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Unusually Hot and Dry Through Friday

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- Unusually dry air (for this time of year) has arrived
- Below average rain chances through Thursday
- Typical summer pattern resumes by the weekend



It will be unusually hot and dry from Tallahassee to Miami over the next three days. Floridians are no strangers to the July heat. It's the lack of rainfall, however, that's been most notable. The afternoon showers and storms that develop each day this time of year usually cool us off. Over the next three days, there will be less sea breeze storms and much more heat. This is a pattern that has been repeated for long periods of time on more than one occasion this summer.

The National Weather Service in Jacksonville syas many cities in North Florida are having a "top ten" warm or dry month of July.

The National Weather Service in Jacksonville syas many cities in North Florida are having a "top ten" warm or dry month of July.

An unusually dry airmass has arrived and will significantly drop rain chances. This air mass, coupled with the sinking air from higher pressure, will suppress afternoon convection. An isolated storm or two will be possible in a few spots, but coverage will be much lower than usual.

Fewer storms developing will allow temperatures to rise to the low to the mid 90s and stay there. Although drier air will be present, the heat index will still be a factor. Most areas from the panhandle down to the southern tip of the state will feel like the triple digits each afternoon. Hydration and limited time outdoors are highly recommended.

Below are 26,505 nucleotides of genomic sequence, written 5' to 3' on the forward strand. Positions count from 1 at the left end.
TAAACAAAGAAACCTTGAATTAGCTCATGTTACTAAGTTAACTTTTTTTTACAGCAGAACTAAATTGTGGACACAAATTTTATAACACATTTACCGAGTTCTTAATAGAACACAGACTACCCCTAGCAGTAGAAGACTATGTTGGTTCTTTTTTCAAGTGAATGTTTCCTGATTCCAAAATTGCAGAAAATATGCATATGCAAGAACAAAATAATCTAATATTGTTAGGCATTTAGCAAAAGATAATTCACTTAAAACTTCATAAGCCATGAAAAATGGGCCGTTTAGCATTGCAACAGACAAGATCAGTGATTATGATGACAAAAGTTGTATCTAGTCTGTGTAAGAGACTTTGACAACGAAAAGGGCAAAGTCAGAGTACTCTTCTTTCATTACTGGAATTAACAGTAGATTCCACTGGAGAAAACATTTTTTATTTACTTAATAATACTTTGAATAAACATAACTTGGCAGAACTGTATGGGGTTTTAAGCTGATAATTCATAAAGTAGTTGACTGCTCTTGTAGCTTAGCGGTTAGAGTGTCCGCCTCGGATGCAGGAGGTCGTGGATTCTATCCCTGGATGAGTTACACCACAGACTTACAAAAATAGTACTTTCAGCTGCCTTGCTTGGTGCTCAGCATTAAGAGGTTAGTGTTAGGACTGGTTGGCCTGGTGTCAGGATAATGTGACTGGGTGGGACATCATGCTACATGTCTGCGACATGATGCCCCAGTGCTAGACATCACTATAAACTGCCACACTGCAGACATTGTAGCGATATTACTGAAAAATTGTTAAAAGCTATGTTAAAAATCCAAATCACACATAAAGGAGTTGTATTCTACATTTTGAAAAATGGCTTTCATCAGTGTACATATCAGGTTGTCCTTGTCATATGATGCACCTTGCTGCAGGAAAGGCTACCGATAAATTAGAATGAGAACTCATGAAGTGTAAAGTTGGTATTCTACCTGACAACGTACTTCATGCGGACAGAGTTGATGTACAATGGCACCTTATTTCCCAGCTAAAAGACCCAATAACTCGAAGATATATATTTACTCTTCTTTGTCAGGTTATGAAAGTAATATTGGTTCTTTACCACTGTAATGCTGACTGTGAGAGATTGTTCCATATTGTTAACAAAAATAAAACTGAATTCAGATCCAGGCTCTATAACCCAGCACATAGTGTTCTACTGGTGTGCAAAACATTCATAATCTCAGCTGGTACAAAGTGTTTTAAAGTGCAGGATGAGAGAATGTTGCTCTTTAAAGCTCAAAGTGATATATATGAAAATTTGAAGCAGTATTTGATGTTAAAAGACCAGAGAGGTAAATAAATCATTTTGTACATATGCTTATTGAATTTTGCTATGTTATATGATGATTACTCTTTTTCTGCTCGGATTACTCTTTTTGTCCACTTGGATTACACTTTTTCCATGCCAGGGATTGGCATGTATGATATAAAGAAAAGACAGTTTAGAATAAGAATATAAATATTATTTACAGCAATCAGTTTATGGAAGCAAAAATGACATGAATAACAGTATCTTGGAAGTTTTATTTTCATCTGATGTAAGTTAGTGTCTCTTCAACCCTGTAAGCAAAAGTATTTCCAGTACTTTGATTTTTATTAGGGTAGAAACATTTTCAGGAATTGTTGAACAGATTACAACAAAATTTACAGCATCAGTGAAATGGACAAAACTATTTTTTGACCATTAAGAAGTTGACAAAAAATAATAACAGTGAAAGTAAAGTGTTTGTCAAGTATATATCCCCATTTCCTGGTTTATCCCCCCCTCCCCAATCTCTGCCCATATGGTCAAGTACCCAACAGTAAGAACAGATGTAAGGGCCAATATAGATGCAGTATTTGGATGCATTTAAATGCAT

The dry spell will be short lived. Deeper moisture will begin to advect into the region late Friday bringing rain chances back to normal just in time for the weekend.


Sources include nearest National Weather Service office, National Hurricane Center, and the Florida Public Radio Emergency Network (@FloridaStorms).
Sources include nearby emergency management agencies, FEMA, and your local NPR affiliate. 
Sources include the Florida Department of Transportation, Florida Highway Patrol and other nearby traffic information.

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Partners of the Florida Public Radio Emergency Network include: Florida's Division of Emergency Management, WDNA (Miami), WFIT (Melbourne), WMFE (Orlando), WFSU (Tallahassee), WGCU (Fort Myers), WJCT (Jacksonville), WKGC (Panama City), WLRN (Miami), WMNF (Tampa-Sarasota), WQCS (Fort Pierce), WUFT (Gainesville-Ocala), WUSF (Tampa), WUWF (Pensacola) and Florida Public Media.

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